How I Stopped Judging & Learned To Love The Lunchbox Wives Of TikTok

Women who pack adorable lunches for their spouses are attracting billions of views — and some heated opinions in the comments section.

by Esther Zuckerman

Food videos are one of my main vices. Show me a vertical video of someone making a meal, and I’ll slip into a trance whether it’s healthy mason-jar instant noodles or decadent layered burgers. I love this New Zealander chef who turns his girlfriend’s cravings into Michelin-level courses, but I’ve also been hypnotized by easy pastas and ramen hacks. I’d like to think I'm looking for inspiration, but mostly I’m just procrastinating. And probably hungry.

Still, there’s one trend that has fascinated and occasionally flabbergasted me: The Lunchbox Wife.

“Let’s pack a lunch for my husband,” Heather Cox (@heathercoxzzz) announces as she sets a pair of containers on the counter. “Today I made him a dip with some softened cream cheese, pulled pork, jalapeño cheddar sausage, some barbeque sauce…” She blends it all up, tops it with more cheese, and lets it bake while filling another compartment up with veggies and fruit. It all fits snugly into a self-heating LunchEAZE set, and it looks absolutely delicious.

Cox has 111,000 followers on Instagram and 291,000 on TikTok. (A video where she packs a lunch of tacos in hard shells — “nothing special today” — has more than 500,000 views.) And she’s far from the only woman packing thoughtful lunches for her spouse and posting them for the world to see. The hashtag #Lunchformyhusband has more than 2 billion views on TikTok. Hannah Lee (@Bentonoods) goes for elevated bites like kimchi pork ribs, crab inari, and little carrots cut into stars. Meanwhile, Cheyenne Singh (@cheysingh) offers sassy commentary about her husband’s ability to care for himself as she packages leftovers and sandwiches.

These women typically narrate each step, but I almost always watch them on silent — the joy isn’t in learning to re-create what they do, it’s watching the food fit into aesthetically pleasing containers like one tasty Tetris game. Then pure envy kicks in — not for the wives, but for their partners, who are sent off with splendid-looking meals and one less thing to worry about. Pre-pandemic, when I used to work in an office, I would start thinking about what I’d get around 10 a.m. and spend too much money ordering Sweetgreen or Chopt. Now that I’m homebound, midday sustenance is a slog. As much as I like the way lunch breaks up days of staring at a screen, I’m often disappointed by the results. I make tuna sandwiches. I make tuna rice bowls. I try to make other things that don’t involve tuna. And, sure, if my boyfriend happens to want what I’m having, I’ll make enough for him too. Often, we just resort to ordering delivery. What I wouldn’t give for Chinese braised pork belly with a side of kiwi cut into a cute shape! I’d never cut fruit into a cute shape!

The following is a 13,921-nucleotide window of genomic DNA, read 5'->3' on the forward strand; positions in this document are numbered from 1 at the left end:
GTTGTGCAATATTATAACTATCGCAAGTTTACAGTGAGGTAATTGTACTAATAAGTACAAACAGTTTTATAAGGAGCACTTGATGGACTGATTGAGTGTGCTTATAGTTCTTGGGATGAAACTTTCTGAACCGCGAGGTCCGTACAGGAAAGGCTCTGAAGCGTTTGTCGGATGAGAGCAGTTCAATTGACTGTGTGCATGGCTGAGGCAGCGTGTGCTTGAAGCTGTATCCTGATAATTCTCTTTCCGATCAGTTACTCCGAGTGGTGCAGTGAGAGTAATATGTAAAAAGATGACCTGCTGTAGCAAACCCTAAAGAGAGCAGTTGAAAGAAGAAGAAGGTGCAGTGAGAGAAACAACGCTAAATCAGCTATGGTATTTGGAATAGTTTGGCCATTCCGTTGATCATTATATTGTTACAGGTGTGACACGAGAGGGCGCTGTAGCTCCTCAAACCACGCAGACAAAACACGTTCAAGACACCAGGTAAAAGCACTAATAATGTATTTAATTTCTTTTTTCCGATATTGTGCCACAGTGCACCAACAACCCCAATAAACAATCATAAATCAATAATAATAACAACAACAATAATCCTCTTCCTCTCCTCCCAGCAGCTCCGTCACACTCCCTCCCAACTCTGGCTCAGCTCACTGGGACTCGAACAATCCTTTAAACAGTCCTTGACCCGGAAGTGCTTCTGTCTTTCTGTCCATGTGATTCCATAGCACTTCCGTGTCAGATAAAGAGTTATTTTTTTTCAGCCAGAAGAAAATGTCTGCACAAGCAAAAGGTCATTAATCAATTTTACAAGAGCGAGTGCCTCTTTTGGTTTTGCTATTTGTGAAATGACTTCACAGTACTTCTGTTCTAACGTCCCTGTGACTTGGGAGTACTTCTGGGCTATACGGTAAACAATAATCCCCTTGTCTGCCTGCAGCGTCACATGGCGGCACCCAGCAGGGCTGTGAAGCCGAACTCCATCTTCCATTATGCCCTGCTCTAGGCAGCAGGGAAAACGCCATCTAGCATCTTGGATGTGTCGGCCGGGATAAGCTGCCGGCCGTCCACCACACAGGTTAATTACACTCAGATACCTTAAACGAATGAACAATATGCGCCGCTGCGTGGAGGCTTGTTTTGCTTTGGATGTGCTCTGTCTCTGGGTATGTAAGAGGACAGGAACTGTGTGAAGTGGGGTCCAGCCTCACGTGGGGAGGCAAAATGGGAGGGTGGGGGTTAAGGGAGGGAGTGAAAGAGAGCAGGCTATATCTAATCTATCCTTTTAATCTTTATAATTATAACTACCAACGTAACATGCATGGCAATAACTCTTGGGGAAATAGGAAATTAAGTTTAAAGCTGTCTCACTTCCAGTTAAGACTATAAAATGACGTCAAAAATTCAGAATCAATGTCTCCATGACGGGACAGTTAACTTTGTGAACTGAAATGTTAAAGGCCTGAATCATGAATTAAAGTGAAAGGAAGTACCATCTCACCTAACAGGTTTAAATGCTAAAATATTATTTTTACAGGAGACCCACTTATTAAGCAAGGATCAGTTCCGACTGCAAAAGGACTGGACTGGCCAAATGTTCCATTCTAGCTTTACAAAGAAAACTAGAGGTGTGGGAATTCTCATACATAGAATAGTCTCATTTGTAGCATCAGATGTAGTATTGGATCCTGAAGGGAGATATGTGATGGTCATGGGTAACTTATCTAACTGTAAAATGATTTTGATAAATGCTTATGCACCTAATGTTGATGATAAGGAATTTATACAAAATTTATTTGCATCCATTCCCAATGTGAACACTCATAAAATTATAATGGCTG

There’s also another more judgemental part of my brain that kicks into gear: The videos are all a little “trad” for me. In the last few years, particularly during the pandemic, “tradwives” — women who promote the traditional values of cooking, cleaning, and letting their husbands provide financially for their households — have taken off on social media and inspired plenty of trend pieces debating their content: Is it empowering or anti-feminist?

I’m not sure the women I watch would identify as “tradwives” — they’re not exactly doing Donna Reed cosplay. But the Lunchbox Wives clearly take some pleasure in the ways their videos can strike a nerve. Recently, Cox jumped on a popular meme format and filmed her husband tossing his lunchbox from atop an animated boat as the instrumental opening of “My Heart Will Go On” plays. “Off to throw away the lunch my wife made me because @user74853252 says my grown a$$ can make it myself,” the text reads.

In one post last summer, Singh, who is white but whose husband is not, recalls a comment that said she was “pathetic for packing my husband’s lunch” and that “clearly he was only with me for a green card.” So Singh has made a habit of addressing videos to the “Karens” frequenting her posts. “Tonight for dinner I made a chicken tikka masala, and I know how you [bleeps] love your boiled unseasoned chicken, so have fun choking on this one,” she says. In others, she parodies the idea that she’s somehow doing this against her will, including a spoon for him, she jokes, to “shove up his ass.” It’s unclear who’s getting under whose skin more, but her schtick clearly is working: She has more than 870,000 followers on TikTok.

I’d like to think I’m not one of the [bleeps] that Singh is addressing, but I sort of am. I don’t really know anything about these women’s lives, but I realize I pictured them as suburban and subservient, even if they are anything but. Hell, not all Lunchbox Wives are even in straight relationships: Madeline of Mad About Food documents the process of organizing snacks and breakfasts for her wife, who works lengthy shifts as a nurse. How I fill in the blanks about these creators’ lives maybe says more about me than their carrot sticks and fruit medleys say about them.

The online food video space is vast, and there’s a clear divide between the trendy chef-influencers and recipe makers and the Lunchbox Wives. People like Emily Mariko or Dan Pelosi (aka @grossypelosi) aim at my demographic: millennials without children who go to farmers markets and Whole Foods. Content creators like Cox and Singh are playing a different game for those who provide for families. Their meals are more utilitarian but look no less delicious — it’s comfort food, literally and figuratively. Instead of pretending I’m going to fix myself a meal, I just get to imagine it’s already been done for me. And when I’m scrolling on the couch, hungry and ready for a break, there’s nothing I crave more.